The ground upon which you lie I will give you and your descendants. Your progeny shall be as the dust of the earth, spreading out to the west and the east, to the north and south. All the families of the earth will bless themselves through you and your descendants (Genesis 28:14).

Jacob awakens from his sleep and says: "Surely there is God in this place and I did not know." What is it that he did not know? Two Hasidic masters provide contrary yet equally remarkable insight for us. Each responds to Jacob’s confusion over God’s presence.

One explains the place where God was found was in the "I"–the self of Jacob. Consumed with anger, fear and deceit, Jacob suddenly becomes aware of the potential divinity with himself, the place where God can reside.

The second intuits the opposite. At the very moment that Jacob becomes aware of God’s presence, he exclaims: It is "I" (the self) that I do not know." Only when I am not filled with myself, when I empty myself of the ego and self-serving explanations that encrust me, can I truly experience God’s presence. Both remind us how ever-present God can be and how easy it is to say "But I did not know."

Recognizing The Heir

Provided by CLAL: The National Jewish Center for Learning and Leadership, a multi-denominational think tank and resource center.

We locate the initial covenant that binds us as Jews in the encounter between God and Abram. God promises Abram land, power, fame, and progeny. Abram agrees to leave his home, people, and culture to begin anew in Eretz Israel, the land of Israel. Abram should be satisfied. He gains great wealth, his herds and flocks graze on the promised land, and he is in a meaningful relationship with God. But Abram is miserable, for he has no one to inherit all he has built. And he is confused–three times he tries to identify an heir, and each time is rebuffed by God.

Abram, upon leaving his home for Eretz Israel, takes his wife and his nephew, Lot. Lot has potential–he is family, he is willing to go with his uncle, and he settles in Eretz Israel. Abram must have high hopes, but they are misguided. Lot fails repeatedly to distinguish himself as a potential heir. He cannot share the land with his uncle so he moves into an evil town that will eventually cause his downfall. In the end, he fathers the Moabites and Ammonites, sworn enemies of Israel.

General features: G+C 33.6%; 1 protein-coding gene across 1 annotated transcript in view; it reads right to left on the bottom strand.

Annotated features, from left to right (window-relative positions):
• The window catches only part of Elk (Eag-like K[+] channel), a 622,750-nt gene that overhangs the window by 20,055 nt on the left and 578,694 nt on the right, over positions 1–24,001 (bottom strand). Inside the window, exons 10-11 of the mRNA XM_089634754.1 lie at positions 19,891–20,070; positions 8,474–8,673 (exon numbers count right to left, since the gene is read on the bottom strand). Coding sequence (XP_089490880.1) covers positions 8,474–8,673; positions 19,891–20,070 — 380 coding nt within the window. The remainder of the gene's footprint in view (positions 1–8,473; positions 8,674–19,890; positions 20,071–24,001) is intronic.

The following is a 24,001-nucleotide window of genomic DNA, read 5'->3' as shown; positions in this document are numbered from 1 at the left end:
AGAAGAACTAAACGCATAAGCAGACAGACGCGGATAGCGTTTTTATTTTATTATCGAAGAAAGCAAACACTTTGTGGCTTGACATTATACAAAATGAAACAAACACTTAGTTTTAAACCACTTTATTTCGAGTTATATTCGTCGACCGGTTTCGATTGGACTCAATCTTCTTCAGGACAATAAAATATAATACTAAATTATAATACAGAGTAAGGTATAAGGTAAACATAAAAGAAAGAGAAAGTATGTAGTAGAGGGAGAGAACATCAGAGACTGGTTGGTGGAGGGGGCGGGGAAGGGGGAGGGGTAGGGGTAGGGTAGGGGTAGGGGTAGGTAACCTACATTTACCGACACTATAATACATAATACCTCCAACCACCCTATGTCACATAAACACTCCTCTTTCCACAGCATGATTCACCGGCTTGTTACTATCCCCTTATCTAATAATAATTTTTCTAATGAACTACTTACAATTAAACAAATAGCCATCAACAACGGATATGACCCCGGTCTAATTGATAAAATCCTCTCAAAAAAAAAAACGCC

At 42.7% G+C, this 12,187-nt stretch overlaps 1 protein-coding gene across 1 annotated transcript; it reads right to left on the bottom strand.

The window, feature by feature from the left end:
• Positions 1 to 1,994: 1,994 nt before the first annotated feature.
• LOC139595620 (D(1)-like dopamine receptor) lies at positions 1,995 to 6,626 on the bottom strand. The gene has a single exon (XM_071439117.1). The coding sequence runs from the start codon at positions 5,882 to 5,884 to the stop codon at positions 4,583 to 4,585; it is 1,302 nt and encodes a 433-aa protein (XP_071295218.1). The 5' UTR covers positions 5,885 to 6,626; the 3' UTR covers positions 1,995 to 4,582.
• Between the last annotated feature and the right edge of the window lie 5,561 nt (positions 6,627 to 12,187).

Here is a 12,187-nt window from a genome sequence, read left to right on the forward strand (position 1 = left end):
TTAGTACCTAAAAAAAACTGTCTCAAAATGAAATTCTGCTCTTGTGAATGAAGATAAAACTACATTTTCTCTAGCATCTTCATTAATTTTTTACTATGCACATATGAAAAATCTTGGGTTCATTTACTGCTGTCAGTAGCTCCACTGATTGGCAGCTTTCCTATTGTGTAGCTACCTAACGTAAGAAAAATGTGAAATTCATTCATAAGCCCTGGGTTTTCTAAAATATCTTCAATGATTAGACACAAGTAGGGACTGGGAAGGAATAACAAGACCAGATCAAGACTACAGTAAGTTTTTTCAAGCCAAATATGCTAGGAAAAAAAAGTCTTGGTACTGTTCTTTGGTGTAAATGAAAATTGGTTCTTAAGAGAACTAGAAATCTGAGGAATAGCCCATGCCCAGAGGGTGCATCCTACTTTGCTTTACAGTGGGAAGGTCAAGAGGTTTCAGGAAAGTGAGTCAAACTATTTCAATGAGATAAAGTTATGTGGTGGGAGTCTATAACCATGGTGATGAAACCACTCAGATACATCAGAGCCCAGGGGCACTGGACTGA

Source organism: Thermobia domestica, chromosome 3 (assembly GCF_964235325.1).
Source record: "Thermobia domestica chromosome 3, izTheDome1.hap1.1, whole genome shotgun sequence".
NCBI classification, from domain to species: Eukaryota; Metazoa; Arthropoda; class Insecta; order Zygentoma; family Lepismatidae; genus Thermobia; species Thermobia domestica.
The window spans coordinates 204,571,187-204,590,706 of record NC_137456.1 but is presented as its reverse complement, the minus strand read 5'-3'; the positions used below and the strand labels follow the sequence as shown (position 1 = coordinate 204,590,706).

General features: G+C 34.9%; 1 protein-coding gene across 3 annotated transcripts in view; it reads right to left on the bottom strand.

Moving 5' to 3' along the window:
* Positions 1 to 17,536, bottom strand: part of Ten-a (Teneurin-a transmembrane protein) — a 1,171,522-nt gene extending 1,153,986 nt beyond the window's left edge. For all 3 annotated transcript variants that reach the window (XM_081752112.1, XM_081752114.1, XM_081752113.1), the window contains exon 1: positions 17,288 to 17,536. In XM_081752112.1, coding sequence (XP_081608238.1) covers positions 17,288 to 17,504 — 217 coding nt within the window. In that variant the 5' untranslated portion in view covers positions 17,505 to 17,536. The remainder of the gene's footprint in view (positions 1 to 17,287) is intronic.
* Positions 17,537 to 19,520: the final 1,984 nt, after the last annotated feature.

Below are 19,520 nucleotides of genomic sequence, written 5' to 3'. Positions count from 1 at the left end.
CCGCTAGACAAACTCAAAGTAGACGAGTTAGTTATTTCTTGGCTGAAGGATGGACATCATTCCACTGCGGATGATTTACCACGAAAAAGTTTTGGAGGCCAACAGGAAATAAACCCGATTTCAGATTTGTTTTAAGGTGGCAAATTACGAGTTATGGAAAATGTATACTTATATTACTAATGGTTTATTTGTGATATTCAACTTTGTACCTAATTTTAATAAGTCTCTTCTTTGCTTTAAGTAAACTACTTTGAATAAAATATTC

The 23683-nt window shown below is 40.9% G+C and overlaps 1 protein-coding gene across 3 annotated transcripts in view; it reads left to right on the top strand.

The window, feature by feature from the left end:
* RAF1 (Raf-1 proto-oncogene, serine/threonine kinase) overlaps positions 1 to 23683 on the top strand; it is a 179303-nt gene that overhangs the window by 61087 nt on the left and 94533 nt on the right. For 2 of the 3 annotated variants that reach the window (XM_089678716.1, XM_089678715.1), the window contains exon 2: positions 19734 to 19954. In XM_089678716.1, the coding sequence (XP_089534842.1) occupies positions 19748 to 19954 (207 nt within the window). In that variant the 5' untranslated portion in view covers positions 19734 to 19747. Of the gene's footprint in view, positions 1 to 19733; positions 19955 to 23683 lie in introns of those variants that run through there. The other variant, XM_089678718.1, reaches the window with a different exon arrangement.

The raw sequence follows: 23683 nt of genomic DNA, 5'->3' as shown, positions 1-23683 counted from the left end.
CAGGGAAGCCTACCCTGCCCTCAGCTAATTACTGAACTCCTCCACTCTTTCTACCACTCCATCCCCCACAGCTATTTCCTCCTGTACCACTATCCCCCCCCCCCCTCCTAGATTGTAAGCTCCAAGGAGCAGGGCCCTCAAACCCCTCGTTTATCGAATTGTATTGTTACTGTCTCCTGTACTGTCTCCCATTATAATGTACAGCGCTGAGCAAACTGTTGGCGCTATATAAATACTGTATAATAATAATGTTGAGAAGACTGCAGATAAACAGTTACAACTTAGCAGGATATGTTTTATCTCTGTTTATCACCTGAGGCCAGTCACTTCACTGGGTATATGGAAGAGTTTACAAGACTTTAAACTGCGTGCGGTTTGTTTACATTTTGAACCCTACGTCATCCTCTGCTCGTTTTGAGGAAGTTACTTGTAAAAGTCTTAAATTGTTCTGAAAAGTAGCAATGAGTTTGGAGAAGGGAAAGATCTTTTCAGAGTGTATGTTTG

Abram then turns to his faithful servant, Eliezer, who clearly is a righteous man. But when Abram offers Eliezer as a possible heir, God must correct him again. To bear the covenant, Abram is reminded, one must be of the family of Abram. Eliezer fails on this account.

What About Ishmael?

Finally, Abram has a son, Ishmael, born to his wife’s handmaiden. Abram is thrilled, but is once again reprimanded for not seeing the essence of the covenantal connection. The heir will come from Sarah, not from an Egyptian slave woman. Abraham cannot hear, painfully responding, "Oh that Ishmael might live by Your favor!" God chides Abraham, confirming that Abraham has little awareness or sensitivity to the family dynamics in which the covenant will be played out.

The commitment to uphold the covenant by sustaining and nourishing the family will not come through Abraham, who will try sacrifice Isaac, but through Sarah, who will fight fiercely to protect him. Her insights into the power of human relationships and the central role of the family set a model that fundamentally challenges our commitment to uphold Jewish families today.